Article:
Lower South

February, 2006
Regional Report

Fertilize Established Woody Ornamentals

The roots of trees, shrubs, and vines are active in early spring in our warm southern climate. Established plants will benefit from some extra nutrition applied early. Spread about 2 cups of a turf type fertilizer per 100 square feet to provide an extra boost of nitrogen as these woody ornamentals begin their spring growth.

Divide Fall-Blooming Perennials

Late winter is the time to divide perennial plants that bloom in fall. Chrysanthemums, autumn asters, Mexican marigold-mint, Physostegia (obedient plant) and late summer-blooming bulbs can be dug, divided, and reset now. That will give them a long spring and summer season to become established and ready to bloom again.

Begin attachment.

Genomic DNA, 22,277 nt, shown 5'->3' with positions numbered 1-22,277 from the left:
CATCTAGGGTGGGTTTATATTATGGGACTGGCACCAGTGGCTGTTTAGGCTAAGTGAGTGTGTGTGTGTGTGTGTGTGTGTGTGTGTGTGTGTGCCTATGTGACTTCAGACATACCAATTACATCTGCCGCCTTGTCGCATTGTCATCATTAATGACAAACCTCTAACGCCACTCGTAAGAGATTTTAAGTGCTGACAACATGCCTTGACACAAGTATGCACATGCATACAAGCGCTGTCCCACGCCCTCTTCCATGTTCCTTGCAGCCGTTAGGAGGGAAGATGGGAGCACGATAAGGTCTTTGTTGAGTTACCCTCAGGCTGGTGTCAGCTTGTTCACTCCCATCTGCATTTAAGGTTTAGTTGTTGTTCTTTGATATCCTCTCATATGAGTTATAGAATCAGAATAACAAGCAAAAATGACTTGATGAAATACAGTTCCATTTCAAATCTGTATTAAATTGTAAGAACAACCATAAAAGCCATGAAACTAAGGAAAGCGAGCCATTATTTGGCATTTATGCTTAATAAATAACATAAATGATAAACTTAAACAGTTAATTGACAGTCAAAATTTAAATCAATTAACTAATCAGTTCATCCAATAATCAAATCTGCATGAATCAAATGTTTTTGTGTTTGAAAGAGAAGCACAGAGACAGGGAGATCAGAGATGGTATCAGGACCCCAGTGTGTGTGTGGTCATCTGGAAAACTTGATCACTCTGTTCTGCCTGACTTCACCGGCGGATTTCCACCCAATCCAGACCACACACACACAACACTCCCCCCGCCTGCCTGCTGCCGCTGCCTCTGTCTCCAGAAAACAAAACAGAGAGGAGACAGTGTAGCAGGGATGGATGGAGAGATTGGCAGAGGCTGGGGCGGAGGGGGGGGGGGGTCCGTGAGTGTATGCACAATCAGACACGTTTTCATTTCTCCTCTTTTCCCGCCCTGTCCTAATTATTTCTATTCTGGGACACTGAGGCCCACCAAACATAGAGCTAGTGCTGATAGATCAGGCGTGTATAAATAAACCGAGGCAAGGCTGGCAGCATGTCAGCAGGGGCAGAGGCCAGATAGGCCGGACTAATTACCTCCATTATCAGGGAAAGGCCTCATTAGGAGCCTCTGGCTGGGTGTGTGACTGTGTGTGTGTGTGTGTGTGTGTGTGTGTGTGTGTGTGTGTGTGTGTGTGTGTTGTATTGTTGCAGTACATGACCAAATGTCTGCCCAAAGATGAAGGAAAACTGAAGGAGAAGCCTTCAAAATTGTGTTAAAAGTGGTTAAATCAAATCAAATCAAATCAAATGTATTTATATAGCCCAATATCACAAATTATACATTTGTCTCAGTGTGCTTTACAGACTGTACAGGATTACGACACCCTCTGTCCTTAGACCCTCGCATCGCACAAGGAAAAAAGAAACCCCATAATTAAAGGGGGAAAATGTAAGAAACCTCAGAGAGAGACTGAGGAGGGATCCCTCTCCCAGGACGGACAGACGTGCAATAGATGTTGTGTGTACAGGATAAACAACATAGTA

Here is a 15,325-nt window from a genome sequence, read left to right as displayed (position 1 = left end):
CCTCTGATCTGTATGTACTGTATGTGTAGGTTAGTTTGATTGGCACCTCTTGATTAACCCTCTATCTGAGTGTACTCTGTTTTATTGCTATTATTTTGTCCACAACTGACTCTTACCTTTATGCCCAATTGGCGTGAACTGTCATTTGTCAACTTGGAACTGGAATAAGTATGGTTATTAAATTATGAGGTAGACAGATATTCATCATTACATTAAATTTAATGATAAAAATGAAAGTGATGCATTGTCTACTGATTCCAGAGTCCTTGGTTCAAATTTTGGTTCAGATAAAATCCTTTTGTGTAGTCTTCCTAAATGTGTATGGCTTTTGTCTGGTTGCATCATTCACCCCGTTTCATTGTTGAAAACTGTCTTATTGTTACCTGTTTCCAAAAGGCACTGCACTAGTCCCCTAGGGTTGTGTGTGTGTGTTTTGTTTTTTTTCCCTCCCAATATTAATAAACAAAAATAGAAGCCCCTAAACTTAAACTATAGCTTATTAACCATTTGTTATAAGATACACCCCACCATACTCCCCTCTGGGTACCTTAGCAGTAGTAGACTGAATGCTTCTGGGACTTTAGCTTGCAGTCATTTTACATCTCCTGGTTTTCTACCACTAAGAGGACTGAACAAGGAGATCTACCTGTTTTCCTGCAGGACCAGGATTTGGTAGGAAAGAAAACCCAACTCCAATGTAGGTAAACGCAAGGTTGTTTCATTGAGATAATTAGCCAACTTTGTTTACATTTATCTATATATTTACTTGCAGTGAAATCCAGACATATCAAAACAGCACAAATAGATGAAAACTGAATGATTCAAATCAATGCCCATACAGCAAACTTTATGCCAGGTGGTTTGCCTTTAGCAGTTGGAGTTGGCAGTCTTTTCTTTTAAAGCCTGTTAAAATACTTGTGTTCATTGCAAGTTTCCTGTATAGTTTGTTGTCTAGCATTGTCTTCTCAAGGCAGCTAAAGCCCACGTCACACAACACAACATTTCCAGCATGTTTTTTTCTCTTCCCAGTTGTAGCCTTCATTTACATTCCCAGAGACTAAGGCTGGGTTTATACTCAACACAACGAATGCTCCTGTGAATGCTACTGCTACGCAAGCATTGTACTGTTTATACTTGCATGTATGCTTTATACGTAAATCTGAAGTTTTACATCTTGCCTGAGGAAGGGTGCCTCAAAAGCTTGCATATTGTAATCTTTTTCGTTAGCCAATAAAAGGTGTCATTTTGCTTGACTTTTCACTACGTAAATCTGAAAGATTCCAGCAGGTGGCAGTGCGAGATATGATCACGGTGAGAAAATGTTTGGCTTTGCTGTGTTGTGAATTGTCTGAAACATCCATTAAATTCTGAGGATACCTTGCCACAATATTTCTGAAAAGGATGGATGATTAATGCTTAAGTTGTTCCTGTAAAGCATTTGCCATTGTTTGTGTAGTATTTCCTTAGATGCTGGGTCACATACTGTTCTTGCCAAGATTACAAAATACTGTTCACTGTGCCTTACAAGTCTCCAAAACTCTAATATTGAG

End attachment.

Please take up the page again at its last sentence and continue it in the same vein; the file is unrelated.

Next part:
Finish Planting Bare-Root Fruit and Nut Trees

Plant bare-root fruit and pecan trees as soon as possible. Warm weather will be here soon, and the longer they have to become established the better. Container-grown plants will suffer less transplant shock and are the better choice as we move on past winter into spring and summer.

Start With a Soil Test

Have your soil tested every three or four years, especially when gardening in a new spot. The results will guide you on the nutrients your soil needs most ... and least. There's no "ideal" fertilizer for any plant. It all depends on what is in your soil to begin with.

Stockpile Leaves For Summer

We just can't seem to get enough leaves for summer mulching and composting. No matter how many bags we stockpile, they always run out long before the fall season arrives again. Now is the time to get in that last stash from neighbors who continue to discard their leaves. Gather this landscape treasure now, and in summer you'll be glad you did!

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